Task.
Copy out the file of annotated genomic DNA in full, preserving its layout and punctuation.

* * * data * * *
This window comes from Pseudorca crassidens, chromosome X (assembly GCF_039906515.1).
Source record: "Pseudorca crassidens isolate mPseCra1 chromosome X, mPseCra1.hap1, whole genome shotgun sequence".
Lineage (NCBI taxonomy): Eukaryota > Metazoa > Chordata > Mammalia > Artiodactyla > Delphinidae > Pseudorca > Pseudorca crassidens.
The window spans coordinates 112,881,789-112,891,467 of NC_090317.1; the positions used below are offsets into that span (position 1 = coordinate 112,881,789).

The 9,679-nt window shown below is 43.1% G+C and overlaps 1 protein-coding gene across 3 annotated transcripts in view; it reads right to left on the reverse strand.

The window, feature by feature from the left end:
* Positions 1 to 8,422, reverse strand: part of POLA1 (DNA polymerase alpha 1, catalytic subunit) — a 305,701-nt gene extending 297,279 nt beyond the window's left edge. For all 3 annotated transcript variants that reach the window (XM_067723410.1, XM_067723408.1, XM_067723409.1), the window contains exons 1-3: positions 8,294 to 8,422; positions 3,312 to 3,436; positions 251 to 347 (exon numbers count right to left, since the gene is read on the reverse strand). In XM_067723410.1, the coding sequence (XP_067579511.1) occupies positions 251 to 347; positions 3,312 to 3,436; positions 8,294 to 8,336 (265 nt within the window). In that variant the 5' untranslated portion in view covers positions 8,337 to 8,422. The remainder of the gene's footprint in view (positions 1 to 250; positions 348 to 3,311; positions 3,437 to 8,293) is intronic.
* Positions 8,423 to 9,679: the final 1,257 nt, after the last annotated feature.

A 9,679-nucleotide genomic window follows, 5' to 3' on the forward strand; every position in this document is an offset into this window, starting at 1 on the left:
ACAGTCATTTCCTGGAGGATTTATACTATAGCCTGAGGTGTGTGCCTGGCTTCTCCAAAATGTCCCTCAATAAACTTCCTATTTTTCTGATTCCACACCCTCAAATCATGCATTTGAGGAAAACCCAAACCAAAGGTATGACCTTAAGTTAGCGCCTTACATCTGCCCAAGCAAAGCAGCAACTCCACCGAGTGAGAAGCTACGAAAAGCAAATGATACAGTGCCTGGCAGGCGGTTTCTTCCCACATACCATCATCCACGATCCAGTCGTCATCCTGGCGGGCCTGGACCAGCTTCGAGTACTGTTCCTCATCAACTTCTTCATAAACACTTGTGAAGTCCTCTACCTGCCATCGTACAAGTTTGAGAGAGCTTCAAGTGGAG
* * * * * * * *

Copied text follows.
This window comes from Pseudorca crassidens, chromosome X (assembly GCF_039906515.1).
Source record: "Pseudorca crassidens isolate mPseCra1 chromosome X, mPseCra1.hap1, whole genome shotgun sequence".
Lineage (NCBI taxonomy): Eukaryota > Metazoa > Chordata > Mammalia > Artiodactyla > Delphinidae > Pseudorca > Pseudorca crassidens.
The window spans coordinates 112,881,789-112,891,467 of NC_090317.1; the positions used below are offsets into that span (position 1 = coordinate 112,881,789).

The 9,679-nt window shown below is 43.1% G+C and overlaps 1 protein-coding gene across 3 annotated transcripts in view; it reads right to left on the reverse strand.

The window, feature by feature from the left end:
* Positions 1 to 8,422, reverse strand: part of POLA1 (DNA polymerase alpha 1, catalytic subunit) — a 305,701-nt gene extending 297,279 nt beyond the window's left edge. For all 3 annotated transcript variants that reach the window (XM_067723410.1, XM_067723408.1, XM_067723409.1), the window contains exons 1-3: positions 8,294 to 8,422; positions 3,312 to 3,436; positions 251 to 347 (exon numbers count right to left, since the gene is read on the reverse strand). In XM_067723410.1, the coding sequence (XP_067579511.1) occupies positions 251 to 347; positions 3,312 to 3,436; positions 8,294 to 8,336 (265 nt within the window). In that variant the 5' untranslated portion in view covers positions 8,337 to 8,422. The remainder of the gene's footprint in view (positions 1 to 250; positions 348 to 3,311; positions 3,437 to 8,293) is intronic.
* Positions 8,423 to 9,679: the final 1,257 nt, after the last annotated feature.

A 9,679-nucleotide genomic window follows, 5' to 3' on the forward strand; every position in this document is an offset into this window, starting at 1 on the left:
ACAGTCATTTCCTGGAGGATTTATACTATAGCCTGAGGTGTGTGCCTGGCTTCTCCAAAATGTCCCTCAATAAACTTCCTATTTTTCTGATTCCACACCCTCAAATCATGCATTTGAGGAAAACCCAAACCAAAGGTATGACCTTAAGTTAGCGCCTTACATCTGCCCAAGCAAAGCAGCAACTCCACCGAGTGAGAAGCTACGAAAAGCAAATGATACAGTGCCTGGCAGGCGGTTTCTTCCCACATACCATCATCCACGATCCAGTCGTCATCCTGGCGGGCCTGGACCAGCTTCGAGTACTGTTCCTCATCAACTTCTTCATAAACACTTGTGAAGTCCTCTACCTGCCATCGTACAAGTTTGAGAGAGCTTCAAGTGGAG